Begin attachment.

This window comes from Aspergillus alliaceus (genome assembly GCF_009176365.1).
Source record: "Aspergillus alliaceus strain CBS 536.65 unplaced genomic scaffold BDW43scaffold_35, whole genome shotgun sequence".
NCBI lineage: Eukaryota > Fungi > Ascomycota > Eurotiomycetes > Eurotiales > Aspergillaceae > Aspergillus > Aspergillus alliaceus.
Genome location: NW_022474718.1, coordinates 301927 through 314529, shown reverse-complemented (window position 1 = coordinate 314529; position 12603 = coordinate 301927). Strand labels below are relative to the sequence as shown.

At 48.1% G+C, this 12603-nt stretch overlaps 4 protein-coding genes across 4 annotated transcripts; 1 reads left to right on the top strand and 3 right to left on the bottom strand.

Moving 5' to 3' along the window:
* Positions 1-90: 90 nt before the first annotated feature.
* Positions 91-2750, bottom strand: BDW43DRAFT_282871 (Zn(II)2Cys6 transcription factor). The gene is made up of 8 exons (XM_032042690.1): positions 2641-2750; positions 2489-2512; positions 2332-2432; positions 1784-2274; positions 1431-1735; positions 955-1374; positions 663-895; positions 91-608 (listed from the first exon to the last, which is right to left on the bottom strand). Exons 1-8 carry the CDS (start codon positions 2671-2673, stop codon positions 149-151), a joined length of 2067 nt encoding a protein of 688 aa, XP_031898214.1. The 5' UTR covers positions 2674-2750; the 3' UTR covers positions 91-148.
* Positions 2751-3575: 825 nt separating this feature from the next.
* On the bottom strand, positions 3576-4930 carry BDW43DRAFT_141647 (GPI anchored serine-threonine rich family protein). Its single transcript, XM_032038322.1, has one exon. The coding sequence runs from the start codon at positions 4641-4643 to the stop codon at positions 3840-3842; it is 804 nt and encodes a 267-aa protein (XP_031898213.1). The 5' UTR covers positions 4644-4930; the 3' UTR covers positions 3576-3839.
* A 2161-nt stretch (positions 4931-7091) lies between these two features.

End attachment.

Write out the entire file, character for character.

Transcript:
This window comes from Aspergillus alliaceus (genome assembly GCF_009176365.1).
Source record: "Aspergillus alliaceus strain CBS 536.65 unplaced genomic scaffold BDW43scaffold_35, whole genome shotgun sequence".
NCBI lineage: Eukaryota > Fungi > Ascomycota > Eurotiomycetes > Eurotiales > Aspergillaceae > Aspergillus > Aspergillus alliaceus.
Genome location: NW_022474718.1, coordinates 301927 through 314529, shown reverse-complemented (window position 1 = coordinate 314529; position 12603 = coordinate 301927). Strand labels below are relative to the sequence as shown.

At 48.1% G+C, this 12603-nt stretch overlaps 4 protein-coding genes across 4 annotated transcripts; 1 reads left to right on the top strand and 3 right to left on the bottom strand.

Moving 5' to 3' along the window:
* Positions 1-90: 90 nt before the first annotated feature.
* Positions 91-2750, bottom strand: BDW43DRAFT_282871 (Zn(II)2Cys6 transcription factor). The gene is made up of 8 exons (XM_032042690.1): positions 2641-2750; positions 2489-2512; positions 2332-2432; positions 1784-2274; positions 1431-1735; positions 955-1374; positions 663-895; positions 91-608 (listed from the first exon to the last, which is right to left on the bottom strand). Exons 1-8 carry the CDS (start codon positions 2671-2673, stop codon positions 149-151), a joined length of 2067 nt encoding a protein of 688 aa, XP_031898214.1. The 5' UTR covers positions 2674-2750; the 3' UTR covers positions 91-148.
* Positions 2751-3575: 825 nt separating this feature from the next.
* On the bottom strand, positions 3576-4930 carry BDW43DRAFT_141647 (GPI anchored serine-threonine rich family protein). Its single transcript, XM_032038322.1, has one exon. The coding sequence runs from the start codon at positions 4641-4643 to the stop codon at positions 3840-3842; it is 804 nt and encodes a 267-aa protein (XP_031898213.1). The 5' UTR covers positions 4644-4930; the 3' UTR covers positions 3576-3839.
* A 2161-nt stretch (positions 4931-7091) lies between these two features.